A paper presented to the Society of Construction Law at a meeting in London on 7th February 2017. This paper discusses the recent Court of Appeal decision in MT Hojgaard v E.ON Climate and Renewables which re-considered the relationship between ‘process’
obligations and ‘outcome’ obligations in relation to design in the context of a design and build contract appearing to contain both types of obligation. Adam Robb examines the issues raised by the judgment, in particular the relevance of the distinction between the requirement for a ‘design life’ of 20 years and the requirement that ‘the design shall ensure a lifetime of 20 years’ to the question
of what type of obligation the contractor was under, and highlights the Court of Appeal’s emphasis on the lack of express warranties for fitness for purpose. The paper also identifies some key considerations for both employers and contractors and the need to clarify the order of priority and the relationship between obligations for reasonable skill and care and fitness for purpose.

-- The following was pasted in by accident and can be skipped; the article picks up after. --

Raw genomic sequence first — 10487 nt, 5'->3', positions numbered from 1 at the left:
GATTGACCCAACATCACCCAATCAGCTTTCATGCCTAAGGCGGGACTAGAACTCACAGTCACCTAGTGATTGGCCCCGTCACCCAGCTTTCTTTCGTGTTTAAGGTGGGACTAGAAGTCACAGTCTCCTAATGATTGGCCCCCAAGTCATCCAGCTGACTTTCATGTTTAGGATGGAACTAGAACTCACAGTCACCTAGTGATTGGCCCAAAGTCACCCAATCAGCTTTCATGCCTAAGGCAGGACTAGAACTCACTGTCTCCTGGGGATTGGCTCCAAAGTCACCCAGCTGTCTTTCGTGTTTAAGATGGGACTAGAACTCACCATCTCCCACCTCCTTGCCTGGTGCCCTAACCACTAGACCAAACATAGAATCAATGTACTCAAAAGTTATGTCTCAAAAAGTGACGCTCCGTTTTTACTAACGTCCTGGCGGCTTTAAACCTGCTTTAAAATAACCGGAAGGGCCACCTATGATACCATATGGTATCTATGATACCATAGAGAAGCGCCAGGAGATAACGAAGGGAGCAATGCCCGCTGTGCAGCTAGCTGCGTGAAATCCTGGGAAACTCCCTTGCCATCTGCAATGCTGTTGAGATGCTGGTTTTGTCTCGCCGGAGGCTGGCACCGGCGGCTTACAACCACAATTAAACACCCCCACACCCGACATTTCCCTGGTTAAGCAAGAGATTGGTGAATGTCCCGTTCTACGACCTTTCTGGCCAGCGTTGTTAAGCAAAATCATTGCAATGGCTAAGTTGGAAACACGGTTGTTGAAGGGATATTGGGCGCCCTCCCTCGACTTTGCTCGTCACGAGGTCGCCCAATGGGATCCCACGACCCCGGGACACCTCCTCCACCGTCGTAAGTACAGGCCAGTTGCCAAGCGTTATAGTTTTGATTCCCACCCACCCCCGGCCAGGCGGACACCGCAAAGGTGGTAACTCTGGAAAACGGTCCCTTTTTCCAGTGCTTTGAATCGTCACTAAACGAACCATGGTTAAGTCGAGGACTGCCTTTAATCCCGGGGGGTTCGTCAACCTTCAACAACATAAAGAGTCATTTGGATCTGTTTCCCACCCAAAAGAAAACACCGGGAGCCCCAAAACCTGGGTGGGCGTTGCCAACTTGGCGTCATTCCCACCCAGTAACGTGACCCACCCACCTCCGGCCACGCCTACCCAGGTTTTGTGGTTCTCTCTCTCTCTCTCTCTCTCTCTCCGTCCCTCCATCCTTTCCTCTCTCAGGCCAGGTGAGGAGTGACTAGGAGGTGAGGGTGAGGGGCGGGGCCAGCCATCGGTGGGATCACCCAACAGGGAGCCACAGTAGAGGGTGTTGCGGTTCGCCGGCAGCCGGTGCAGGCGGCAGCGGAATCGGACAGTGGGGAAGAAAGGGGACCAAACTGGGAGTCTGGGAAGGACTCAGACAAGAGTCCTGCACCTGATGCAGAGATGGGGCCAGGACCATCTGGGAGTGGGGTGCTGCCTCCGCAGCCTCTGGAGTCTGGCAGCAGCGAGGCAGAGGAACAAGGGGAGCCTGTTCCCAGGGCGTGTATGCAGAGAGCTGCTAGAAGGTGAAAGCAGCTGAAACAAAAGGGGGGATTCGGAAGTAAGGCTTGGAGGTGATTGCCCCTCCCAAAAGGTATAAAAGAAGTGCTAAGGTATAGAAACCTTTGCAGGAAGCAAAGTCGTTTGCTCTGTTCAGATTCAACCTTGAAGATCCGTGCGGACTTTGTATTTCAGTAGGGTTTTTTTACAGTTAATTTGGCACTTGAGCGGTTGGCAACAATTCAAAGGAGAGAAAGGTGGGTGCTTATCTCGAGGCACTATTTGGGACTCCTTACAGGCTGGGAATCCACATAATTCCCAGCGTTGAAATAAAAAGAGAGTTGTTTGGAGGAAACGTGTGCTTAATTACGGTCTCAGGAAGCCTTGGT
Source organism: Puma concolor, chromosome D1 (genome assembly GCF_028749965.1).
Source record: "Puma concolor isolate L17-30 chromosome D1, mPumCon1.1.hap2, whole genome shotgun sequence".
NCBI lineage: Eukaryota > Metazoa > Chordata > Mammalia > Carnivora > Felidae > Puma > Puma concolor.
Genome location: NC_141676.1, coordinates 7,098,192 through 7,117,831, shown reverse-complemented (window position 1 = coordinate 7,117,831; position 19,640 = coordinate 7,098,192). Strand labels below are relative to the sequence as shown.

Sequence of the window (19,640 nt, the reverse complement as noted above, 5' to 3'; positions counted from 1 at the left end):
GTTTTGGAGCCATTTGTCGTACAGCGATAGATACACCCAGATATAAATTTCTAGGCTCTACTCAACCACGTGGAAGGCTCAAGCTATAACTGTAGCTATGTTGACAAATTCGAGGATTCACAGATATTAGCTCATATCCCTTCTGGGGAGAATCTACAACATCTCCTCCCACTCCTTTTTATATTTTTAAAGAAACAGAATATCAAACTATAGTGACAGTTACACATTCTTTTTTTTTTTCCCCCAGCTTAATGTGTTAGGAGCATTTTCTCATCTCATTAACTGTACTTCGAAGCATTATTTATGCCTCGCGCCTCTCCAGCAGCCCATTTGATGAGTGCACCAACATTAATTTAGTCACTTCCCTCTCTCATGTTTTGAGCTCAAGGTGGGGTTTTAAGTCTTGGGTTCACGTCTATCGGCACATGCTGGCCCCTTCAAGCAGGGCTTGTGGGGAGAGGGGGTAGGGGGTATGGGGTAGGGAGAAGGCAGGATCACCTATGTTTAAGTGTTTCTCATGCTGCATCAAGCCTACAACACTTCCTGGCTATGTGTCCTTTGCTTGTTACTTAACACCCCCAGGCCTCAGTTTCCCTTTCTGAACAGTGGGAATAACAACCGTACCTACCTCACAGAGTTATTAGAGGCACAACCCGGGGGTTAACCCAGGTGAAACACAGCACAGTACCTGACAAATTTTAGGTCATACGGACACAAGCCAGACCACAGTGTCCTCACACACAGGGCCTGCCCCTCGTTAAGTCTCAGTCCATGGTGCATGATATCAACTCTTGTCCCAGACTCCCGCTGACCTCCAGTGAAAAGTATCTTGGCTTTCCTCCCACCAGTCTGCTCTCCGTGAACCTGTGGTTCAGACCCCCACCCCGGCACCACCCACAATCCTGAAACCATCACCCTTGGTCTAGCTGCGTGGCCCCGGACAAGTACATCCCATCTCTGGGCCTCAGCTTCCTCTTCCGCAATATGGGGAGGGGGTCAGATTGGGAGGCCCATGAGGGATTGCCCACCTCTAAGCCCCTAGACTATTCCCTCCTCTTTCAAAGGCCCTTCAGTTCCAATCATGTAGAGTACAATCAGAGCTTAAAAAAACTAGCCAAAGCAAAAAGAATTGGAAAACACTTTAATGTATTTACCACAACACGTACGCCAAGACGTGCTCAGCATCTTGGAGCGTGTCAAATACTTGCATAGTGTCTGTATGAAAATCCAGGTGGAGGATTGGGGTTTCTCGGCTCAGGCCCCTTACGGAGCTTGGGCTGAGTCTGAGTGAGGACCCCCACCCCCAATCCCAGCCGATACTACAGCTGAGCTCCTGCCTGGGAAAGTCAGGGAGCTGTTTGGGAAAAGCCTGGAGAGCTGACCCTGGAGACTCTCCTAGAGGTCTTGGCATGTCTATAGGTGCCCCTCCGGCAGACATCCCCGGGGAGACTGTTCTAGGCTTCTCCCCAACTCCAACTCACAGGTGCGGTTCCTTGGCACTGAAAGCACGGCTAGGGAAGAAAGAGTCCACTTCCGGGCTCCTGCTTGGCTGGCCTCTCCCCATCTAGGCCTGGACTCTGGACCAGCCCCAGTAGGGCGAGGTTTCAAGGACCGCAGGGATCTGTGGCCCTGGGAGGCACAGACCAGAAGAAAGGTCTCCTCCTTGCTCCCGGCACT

Introduction – B. MT Hojgaard v E.ON Climate and Renewables UK Robin Rigg East (TCC, Edwards-Stuart J) – (1) The facts – (2) The terms of the contract – (3) Was there a warranty that the foundations would last 20 years? – C. MT Hojgaard v E.ON Climate and Renewables UK Robin Rigg East (Court of Appeal) – (1) Introduction – (2) The judgment of the Court of Appeal – D. Discussion –
(1) Design life– (2) Clause 8 of the contract conditions – (3) Conclusion.
The author: Adam Robb is a barrister practising at 39 Essex Chambers, London.